|Publication number||US4561307 A|
|Application number||US 06/574,035|
|Publication date||Dec 31, 1985|
|Filing date||Jan 26, 1984|
|Priority date||Jan 26, 1984|
|Publication number||06574035, 574035, US 4561307 A, US 4561307A, US-A-4561307, US4561307 A, US4561307A|
|Inventors||George E. Smith|
|Original Assignee||Smith George E|
|Export Citation||BiBTeX, EndNote, RefMan|
|Patent Citations (4), Referenced by (7), Classifications (5), Legal Events (3)|
|External Links: USPTO, USPTO Assignment, Espacenet|
1. Field of the Invention
This invention relates to liquid pressure measurements and more particularly, to related density measurements by measuring the difference in pressure in a quantity of liquid between a first and second vertical location.
2. Description of the Prior Art
Huge fluid systems, such as exemplified by mud systems of an oil well drilling operation, often need to be closely and continuously monitored for variation in conditions. By monitoring such parameters as the density or change of density over a period of time of such a system, it is possible to deduce what is occurring with the environment or the procedure supported by the liquid system. For example, the infusion of gas or salt water from the formation will change the density of the liquid in the system. Likewise, the settling, addition or extraction of suspended particulates will also cause a resulting change in the fluid density of the system.
A popular procedure for measuring density of liquids uses a sampling densitometer. Although accurate and convenient in some contexts, it necessarily only provides sampling of a limited quantity of the liquid, which may not be homogeneous throughout the larger quantity from which the sample is drawn. Further, such a measurement is a measurement of intermittent conditions and does not provide a continuous readout.
A more suitable procedure for measuring density or changes in density of a large liquid system is provided by the employment of a pressure differential gauge, the pressure sampling being taken at two different vertical locations within the liquid quantity. One of the best and most reliable of such devices is disclosed in patent application Ser. No. 06/371.789, "Method and Apparatus for Gauging Liquid Filled Tanks", filed Apr. 26, 1981 by the same inventor, now U.S. Pat. No. 4,446,730 which is incorporated herein by reference for all purposes.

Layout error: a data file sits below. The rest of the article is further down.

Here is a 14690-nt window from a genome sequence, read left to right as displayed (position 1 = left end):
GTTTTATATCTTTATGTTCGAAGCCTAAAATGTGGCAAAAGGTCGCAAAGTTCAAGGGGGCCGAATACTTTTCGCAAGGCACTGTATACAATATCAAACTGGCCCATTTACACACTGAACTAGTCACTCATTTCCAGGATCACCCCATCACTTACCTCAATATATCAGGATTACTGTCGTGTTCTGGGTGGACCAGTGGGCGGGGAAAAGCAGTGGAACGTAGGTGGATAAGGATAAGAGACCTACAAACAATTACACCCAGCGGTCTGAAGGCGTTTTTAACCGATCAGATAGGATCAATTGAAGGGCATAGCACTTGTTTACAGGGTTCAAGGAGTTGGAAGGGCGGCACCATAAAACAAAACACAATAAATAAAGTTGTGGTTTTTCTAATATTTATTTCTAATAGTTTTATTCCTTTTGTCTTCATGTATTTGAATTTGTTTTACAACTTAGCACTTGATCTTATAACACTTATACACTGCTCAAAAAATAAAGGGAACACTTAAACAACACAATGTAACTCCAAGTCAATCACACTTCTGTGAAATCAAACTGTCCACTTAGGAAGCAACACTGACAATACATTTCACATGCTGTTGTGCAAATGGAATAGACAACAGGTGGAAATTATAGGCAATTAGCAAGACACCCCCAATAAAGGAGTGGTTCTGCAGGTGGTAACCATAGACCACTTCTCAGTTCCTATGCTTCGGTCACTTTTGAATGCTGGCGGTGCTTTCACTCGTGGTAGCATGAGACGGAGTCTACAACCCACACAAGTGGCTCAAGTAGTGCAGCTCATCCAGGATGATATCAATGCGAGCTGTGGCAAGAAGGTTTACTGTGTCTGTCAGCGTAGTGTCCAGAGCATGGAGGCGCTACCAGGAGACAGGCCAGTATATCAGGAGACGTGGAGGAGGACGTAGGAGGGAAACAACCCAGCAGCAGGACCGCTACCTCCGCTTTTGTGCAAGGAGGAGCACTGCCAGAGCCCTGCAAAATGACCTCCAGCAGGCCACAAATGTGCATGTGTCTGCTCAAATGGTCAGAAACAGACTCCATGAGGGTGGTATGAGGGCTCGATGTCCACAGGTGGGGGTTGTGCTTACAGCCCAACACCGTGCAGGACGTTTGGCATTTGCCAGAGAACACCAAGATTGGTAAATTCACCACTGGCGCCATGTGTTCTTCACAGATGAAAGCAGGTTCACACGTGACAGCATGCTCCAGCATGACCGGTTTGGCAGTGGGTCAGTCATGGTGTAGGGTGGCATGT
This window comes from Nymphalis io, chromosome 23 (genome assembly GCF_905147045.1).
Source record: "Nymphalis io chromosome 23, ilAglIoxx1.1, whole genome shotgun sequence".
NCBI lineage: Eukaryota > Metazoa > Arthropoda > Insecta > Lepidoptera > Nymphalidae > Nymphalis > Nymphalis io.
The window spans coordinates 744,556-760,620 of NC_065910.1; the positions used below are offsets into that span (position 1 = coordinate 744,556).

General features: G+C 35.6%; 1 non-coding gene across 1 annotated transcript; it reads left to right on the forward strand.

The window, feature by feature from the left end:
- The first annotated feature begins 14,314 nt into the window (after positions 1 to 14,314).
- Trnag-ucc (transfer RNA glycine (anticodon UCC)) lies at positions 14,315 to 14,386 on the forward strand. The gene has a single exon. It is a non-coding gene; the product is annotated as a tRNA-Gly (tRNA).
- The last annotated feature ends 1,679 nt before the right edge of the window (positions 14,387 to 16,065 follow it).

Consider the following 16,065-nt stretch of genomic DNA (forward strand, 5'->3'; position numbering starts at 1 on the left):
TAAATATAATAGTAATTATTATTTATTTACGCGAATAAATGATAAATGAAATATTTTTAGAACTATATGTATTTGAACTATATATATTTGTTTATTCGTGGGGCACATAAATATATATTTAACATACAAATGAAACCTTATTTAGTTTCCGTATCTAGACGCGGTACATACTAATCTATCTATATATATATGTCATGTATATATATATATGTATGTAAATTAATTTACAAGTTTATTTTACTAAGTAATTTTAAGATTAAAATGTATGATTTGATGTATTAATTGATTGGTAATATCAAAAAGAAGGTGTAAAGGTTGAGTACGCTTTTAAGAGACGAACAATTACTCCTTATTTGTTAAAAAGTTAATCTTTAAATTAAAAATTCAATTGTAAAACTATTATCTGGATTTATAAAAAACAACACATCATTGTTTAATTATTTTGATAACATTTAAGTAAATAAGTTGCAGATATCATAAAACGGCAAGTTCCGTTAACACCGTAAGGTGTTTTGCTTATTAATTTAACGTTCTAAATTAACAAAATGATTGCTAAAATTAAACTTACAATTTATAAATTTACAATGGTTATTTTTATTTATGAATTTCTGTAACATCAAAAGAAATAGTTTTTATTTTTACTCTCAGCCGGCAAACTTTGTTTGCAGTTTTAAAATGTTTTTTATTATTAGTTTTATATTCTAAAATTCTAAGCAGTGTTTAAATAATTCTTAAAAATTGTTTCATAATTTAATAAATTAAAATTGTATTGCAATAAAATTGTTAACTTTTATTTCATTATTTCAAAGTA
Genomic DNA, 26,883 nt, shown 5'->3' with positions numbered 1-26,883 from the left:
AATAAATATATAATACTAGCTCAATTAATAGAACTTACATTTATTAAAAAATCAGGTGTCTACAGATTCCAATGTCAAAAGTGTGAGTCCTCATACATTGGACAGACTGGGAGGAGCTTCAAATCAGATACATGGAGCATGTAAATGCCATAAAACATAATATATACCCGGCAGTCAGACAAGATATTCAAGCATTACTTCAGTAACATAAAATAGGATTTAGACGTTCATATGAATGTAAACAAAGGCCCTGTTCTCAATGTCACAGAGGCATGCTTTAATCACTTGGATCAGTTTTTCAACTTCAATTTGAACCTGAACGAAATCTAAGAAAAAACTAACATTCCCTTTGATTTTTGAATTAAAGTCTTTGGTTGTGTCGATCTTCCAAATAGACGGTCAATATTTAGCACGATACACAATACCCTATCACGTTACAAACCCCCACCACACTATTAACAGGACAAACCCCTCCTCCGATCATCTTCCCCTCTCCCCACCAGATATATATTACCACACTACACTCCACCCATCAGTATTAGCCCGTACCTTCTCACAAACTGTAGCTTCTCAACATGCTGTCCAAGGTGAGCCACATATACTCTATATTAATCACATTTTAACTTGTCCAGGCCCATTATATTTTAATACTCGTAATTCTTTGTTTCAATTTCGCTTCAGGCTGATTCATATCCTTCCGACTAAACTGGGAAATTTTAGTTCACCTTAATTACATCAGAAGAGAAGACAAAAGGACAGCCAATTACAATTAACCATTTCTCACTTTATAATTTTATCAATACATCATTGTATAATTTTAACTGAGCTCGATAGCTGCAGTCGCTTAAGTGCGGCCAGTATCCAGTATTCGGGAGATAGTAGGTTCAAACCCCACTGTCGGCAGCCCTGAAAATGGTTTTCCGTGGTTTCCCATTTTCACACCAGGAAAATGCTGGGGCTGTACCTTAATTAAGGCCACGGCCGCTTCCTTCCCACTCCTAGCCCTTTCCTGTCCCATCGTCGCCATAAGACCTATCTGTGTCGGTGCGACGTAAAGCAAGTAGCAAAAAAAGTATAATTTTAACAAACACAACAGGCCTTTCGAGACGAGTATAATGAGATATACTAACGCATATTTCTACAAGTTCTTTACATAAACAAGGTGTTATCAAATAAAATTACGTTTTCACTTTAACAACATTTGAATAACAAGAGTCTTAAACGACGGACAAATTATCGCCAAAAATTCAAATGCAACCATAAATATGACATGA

It has heretofore been believed that the pressure-sensitive element or elements, usually in the form of a diaphragm or diaphragms employed in a pressure sampling device, were necessarily preferably oriented to be in horizontal planes. This is because the pressure at a given vertical location within a quantity of liquid is at the same pressure level. Therefore, if the sampling diaphragm were oriented horizontally, it would effectively be measuring the pressure in that horizontal plane. On the otherhand, a vertically oriented diaphragm would cause sampling to occur at some inexact pressure location between the top and bottom of the diaphragm. That is, the top of the diaphragm would be at one pressure and the bottom of the diaphragm would be at a different pressure. This is because the pressure varies with depth of the liquid. Due to the flexing characteristics of the diaphragm, the actual pressure level would not reliably be in a centered position between top and bottom, but at a location that even varies with the amount of pressure in contact therewith.
However, it may be recognized that liquid systems, such as a mud system, that are best monitored by continuously measuring and indicating devices, are by definition dynamic, ever-changing systems, as opposed to static or calm systems. Such systems are often turbulent. When confined, the swirling turbulence in the vertical direction is much greater than the wave action from side to side. Hence, a horizontally-oriented diaphragm is subject to such predominant turbulence, causing fluctuating and even false readings to result.